Quick fixes in changing culture rarely, if ever, work. It takes time and means that leaders have to be consistent, persistent and insistent over 3-4 years to embed a cultural change.
Leaders send different signals to their people about what the desired culture looks like.
For example, a leader micromanages the formation of what is supposed to be a culture of empowered staff taking accountability for their goals and responsibility for their tasks. Or a leader drives towards a culture which about delivering service excellence to customers but does not give any authority for frontline staff to resolve customer complaints. Or perhaps a leader intent on creating a culture of innovation does not accept failure as a means of learning.
Leaders drive mercilessly towards their goal, creating a bullying culture with low levels of empowerment as they do so.
Quite often, a goal of a cultural transformation is empowerment. Unfortunately, it is also evident that many leaders see driving the culture as their reason for being and expect people to be for them or against them. Their conversations are peppered with phrases such as “Get on the bus or get left behind” or “Get transformed or be transferred”. These leaders confuse being insistent on a set of values and behaviours with bullying. Bullying degrades people’s belief in themselves and creates the antitheses of empowerment.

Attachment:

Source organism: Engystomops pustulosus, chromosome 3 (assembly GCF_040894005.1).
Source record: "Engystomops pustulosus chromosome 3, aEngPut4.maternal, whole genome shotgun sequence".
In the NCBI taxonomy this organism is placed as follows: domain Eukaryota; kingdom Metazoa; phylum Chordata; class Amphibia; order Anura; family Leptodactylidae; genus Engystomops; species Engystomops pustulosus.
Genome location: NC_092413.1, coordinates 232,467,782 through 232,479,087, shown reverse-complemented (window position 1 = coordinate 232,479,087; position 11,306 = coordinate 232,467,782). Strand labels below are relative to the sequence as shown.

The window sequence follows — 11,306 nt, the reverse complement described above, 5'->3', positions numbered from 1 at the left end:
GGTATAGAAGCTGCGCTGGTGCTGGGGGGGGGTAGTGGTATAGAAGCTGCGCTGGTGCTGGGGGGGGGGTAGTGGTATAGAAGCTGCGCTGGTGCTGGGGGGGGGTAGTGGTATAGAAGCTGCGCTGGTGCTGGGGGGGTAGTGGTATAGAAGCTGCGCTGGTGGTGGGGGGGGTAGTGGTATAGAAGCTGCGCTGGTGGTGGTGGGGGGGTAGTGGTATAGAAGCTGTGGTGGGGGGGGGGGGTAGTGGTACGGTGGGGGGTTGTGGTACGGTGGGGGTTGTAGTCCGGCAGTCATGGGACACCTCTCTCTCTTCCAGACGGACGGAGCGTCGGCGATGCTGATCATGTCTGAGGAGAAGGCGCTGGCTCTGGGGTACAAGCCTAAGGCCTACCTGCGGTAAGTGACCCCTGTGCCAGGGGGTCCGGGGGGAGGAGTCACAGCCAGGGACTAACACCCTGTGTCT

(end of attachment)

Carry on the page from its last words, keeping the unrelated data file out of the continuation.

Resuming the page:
Leaders like this create cultures of top down bullying and bottom up obsequiousness, a recipe for lack of thinking and lack of accountability.
Leaders lack the vision to bring their people with them.
Changing culture begins with a vision for the future. Leaders must be able to articulate what people will be doing, how they will be behaving and what the results will be for the organisation, its customers its employees and other stakeholders.
Leaders must be able to communicate that vision with passion and using imagery to create pictures in people’s minds and facts to back up both the reason for the change and the rationale for the method being utilised during the change.
Leaders do not passionately believe in the change.
Leaders who – in that age old worn out truism – talk the talk, but do not walk the walk, will never engender true cultural change.
If leaders do not believe in a change they have been directed to create, they are better served to state their disbelief and move on. It serves no purpose for themselves or for the employees that report to them or to those to who they report, for leaders who do not believe to stay on in their role.
At the very least, if they stay, their tone and pace of voice and body language will betray them; being incongruent with their words. If the leaders appears ambiguous, people will not follow. When leaders do not believe in a change, the probability of failure of the change rises dramatically.